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Yahoo!ís New Y!Q Service Improves Conceptual Searching
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Posted On February 14, 2005


Boolean’s back and Yahoo!’s got it! Well, sort of. Remember the good old, bad old days when professional intermediary searchers designed sophisticated search strategies? They grouped terms into logical conceptual bunches (connected by OR), cross-linked the bunches to other conceptual bunches (usually with AND), and carefully removed terms that led to false drops (sometimes with the dangerous NOT). Yahoo! Search has introduced similar power features in its new beta-tested Y!Q service. Y!Q combines the ease of post-Boolean search capabilities (relevance ranking, More Like This, automatic taxonomy checks, etc.) with the control that Boolean-style searching offered. It works as a downloadable Y!Q Demobar with the Internet Explorer and Firefox browsers. To test the new service, go to http://yq.search.yahoo.com.

Searchers block and highlight text from a Web page and click on the Y!Q icon; the service then finds search results using the terms highlighted. The more language highlighted, the broader the search results. (Sound like an OR to you?) Selecting blocks of text from Web pages allows the Y!Q system to extract related terms automatically. If users want to narrow the search by focusing on specific areas, they just enter terms into the Y!Q search box. (Sound like an AND?) Searchers can also change the text as it appears in the search box history or delete search terms. (Not a NOT, but then NOTs were always dangerous. Full-text pioneer service LexisNexis used to distribute buttons at conferences displaying the word “NOT” with a big red slash through it.) Each result in a Y!Q search carries a “More Like This” link, which tells Y!Q to combine original search context with terms associated with the search result. Again, searchers can then edit the key terms using the Context Selection Box.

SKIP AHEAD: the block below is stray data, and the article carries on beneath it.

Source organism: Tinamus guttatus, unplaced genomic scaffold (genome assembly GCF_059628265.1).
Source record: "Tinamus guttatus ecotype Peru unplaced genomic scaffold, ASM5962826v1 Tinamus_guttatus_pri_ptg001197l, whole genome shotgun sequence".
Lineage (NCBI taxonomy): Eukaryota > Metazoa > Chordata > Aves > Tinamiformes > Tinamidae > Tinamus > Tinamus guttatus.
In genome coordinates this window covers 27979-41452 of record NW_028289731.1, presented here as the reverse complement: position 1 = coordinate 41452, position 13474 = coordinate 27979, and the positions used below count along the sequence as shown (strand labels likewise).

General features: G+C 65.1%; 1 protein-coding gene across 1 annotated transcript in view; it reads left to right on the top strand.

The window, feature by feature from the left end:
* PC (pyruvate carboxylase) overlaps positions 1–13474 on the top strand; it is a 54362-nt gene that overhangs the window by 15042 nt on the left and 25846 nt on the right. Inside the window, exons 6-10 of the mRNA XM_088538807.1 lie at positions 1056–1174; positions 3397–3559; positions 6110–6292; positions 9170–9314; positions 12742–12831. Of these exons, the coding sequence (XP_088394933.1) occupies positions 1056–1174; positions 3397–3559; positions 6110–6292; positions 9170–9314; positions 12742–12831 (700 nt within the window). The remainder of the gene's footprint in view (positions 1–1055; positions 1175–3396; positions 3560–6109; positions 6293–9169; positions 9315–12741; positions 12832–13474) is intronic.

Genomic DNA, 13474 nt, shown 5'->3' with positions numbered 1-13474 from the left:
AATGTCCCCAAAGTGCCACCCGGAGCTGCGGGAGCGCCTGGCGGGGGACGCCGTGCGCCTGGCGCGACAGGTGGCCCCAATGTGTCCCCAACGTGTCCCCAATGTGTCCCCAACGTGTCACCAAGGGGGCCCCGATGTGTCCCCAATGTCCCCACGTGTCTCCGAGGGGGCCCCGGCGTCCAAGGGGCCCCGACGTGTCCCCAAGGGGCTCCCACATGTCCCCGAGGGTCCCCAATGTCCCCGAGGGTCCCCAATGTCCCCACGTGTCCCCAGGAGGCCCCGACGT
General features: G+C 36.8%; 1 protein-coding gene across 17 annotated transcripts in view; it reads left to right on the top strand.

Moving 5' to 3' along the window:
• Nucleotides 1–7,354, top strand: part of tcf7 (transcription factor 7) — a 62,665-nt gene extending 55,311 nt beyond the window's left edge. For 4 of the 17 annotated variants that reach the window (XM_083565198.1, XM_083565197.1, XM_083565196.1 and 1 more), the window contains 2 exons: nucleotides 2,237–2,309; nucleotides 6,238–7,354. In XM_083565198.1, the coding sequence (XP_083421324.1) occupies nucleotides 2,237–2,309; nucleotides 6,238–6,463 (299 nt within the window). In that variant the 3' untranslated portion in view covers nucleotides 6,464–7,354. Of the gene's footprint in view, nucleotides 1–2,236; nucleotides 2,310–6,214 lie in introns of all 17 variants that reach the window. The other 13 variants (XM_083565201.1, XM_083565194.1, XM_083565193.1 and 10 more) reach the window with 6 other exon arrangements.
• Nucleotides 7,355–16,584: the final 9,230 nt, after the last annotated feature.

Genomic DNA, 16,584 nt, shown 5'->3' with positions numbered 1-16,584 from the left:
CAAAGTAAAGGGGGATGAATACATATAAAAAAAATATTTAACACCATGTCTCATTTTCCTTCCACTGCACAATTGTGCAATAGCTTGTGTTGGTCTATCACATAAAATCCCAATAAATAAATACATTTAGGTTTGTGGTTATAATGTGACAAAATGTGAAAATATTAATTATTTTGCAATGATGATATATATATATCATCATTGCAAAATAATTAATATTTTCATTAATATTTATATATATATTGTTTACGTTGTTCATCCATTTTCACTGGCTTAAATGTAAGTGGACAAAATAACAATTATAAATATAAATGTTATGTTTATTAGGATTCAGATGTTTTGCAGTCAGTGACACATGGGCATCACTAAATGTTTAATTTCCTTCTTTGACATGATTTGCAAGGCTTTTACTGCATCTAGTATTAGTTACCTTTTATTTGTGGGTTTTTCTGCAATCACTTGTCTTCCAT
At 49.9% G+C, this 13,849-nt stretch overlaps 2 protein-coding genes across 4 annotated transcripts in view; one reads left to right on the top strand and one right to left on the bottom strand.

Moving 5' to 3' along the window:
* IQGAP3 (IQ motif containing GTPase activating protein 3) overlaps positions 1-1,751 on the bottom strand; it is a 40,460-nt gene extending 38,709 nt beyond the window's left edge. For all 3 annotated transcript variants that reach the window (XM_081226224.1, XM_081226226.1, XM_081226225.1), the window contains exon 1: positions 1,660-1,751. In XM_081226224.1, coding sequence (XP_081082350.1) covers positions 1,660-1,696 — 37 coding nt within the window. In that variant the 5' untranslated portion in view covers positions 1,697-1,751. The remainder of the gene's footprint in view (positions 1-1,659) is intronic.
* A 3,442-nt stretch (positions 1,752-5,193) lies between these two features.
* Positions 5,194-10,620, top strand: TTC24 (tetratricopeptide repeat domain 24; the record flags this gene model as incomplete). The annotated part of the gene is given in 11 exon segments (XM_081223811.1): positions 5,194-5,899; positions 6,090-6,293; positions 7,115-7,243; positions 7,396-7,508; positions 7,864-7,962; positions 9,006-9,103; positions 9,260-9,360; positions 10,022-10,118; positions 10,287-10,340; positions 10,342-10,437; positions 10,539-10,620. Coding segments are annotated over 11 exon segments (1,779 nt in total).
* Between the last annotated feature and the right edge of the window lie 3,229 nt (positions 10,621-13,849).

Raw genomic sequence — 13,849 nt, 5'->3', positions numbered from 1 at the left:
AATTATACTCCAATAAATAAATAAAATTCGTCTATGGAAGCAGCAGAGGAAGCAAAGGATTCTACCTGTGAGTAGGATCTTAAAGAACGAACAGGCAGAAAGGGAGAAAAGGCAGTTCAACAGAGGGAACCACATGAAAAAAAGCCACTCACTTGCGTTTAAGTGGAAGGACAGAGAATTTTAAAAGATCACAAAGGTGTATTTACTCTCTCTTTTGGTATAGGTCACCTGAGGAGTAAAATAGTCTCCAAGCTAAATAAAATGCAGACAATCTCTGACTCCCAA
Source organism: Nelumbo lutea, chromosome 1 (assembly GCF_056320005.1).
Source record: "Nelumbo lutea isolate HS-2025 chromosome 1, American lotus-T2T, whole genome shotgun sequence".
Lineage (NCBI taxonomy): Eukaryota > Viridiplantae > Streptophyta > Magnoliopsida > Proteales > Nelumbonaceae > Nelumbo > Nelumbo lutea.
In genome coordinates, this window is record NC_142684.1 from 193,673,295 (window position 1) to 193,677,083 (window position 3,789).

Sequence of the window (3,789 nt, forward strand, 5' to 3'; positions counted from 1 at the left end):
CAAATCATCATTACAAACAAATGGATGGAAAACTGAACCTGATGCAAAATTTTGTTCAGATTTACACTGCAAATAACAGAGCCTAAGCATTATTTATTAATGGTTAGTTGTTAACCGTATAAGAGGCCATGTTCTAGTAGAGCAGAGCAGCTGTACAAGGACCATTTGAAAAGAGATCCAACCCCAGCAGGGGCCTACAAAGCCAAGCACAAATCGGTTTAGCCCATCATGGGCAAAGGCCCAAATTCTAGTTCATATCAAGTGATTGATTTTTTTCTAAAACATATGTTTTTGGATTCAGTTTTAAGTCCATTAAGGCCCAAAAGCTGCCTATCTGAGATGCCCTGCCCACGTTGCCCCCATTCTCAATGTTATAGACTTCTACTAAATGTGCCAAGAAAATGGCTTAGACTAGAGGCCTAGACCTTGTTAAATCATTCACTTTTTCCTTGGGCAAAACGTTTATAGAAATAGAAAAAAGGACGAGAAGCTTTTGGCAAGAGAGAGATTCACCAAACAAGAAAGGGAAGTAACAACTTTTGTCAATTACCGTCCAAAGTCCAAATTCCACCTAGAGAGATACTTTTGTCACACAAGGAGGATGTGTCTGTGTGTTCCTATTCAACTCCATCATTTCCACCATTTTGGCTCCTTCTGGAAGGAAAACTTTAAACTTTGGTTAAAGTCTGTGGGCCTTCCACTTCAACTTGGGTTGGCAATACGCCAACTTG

To see the system at full power, check out its application in Yahoo! News. Searchers who see an interesting news story can click on the “Y!Q Search Related Info” link at the bottom of the news stories. While still in the original Yahoo! News window in the “Related Search Results” area, searchers can view related news and Web search results without leaving the headlines page. Once searchers have found a story of interest, they just click on the “All Related Results” link at the bottom to see the full Y!Q search results page. The context selection box allows further honing of search terms throughout the process.

Web site owners can add Y!Q to their sites by embedding Y!Q tags into Web pages to provide searches and links to pages on other Web sites, while still keeping users tied to the original Web site. Increasing “stickiness” is an important goal to Web owners, particularly those with advertisers or sponsors providing needed revenue. Such use of Y!Q lets Web site owners control the topics specified with the tags as well as overlay results directly onto their own pages. Webmasters interested in the Y!Q Tag service must agree to the general Yahoo! Terms of Service as well as specific terms and conditions for the use of Y!Q Tags. (For example, “The Y!Q Tag must appear by itself, with a minimum spacing of 25 pixels between each side of the Logo and other graphic or textual elements on your web page.”) The Y!Q Tag installation instruction page explains further details (http://yq.search.yahoo.com/splash/embed.html).

Yahoo! is not alone in using such technology. The hot new blinkx.com service also lets searchers use Web-page text to create searches.


Barbara Quint is contributing editor for NewsBreaks, senior editor of Online Searcher, and a columnist for Information Today.

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